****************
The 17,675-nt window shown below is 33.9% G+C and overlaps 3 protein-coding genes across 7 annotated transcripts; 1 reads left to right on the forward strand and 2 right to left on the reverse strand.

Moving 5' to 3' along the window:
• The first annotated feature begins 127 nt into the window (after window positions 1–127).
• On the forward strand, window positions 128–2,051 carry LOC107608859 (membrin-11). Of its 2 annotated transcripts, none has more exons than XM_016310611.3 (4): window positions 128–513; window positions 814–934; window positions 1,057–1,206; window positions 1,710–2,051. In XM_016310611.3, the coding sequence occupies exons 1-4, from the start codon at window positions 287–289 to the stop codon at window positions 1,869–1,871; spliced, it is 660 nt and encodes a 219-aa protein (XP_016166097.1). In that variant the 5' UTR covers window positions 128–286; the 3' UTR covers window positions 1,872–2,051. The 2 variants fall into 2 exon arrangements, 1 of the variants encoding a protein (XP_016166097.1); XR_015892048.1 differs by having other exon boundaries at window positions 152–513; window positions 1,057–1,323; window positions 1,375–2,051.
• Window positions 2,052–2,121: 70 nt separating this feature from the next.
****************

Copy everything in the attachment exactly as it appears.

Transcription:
The 17,675-nt window shown below is 33.9% G+C and overlaps 3 protein-coding genes across 7 annotated transcripts; 1 reads left to right on the forward strand and 2 right to left on the reverse strand.

Moving 5' to 3' along the window:
• The first annotated feature begins 127 nt into the window (after window positions 1–127).
• On the forward strand, window positions 128–2,051 carry LOC107608859 (membrin-11). Of its 2 annotated transcripts, none has more exons than XM_016310611.3 (4): window positions 128–513; window positions 814–934; window positions 1,057–1,206; window positions 1,710–2,051. In XM_016310611.3, the coding sequence occupies exons 1-4, from the start codon at window positions 287–289 to the stop codon at window positions 1,869–1,871; spliced, it is 660 nt and encodes a 219-aa protein (XP_016166097.1). In that variant the 5' UTR covers window positions 128–286; the 3' UTR covers window positions 1,872–2,051. The 2 variants fall into 2 exon arrangements, 1 of the variants encoding a protein (XP_016166097.1); XR_015892048.1 differs by having other exon boundaries at window positions 152–513; window positions 1,057–1,323; window positions 1,375–2,051.
• Window positions 2,052–2,121: 70 nt separating this feature from the next.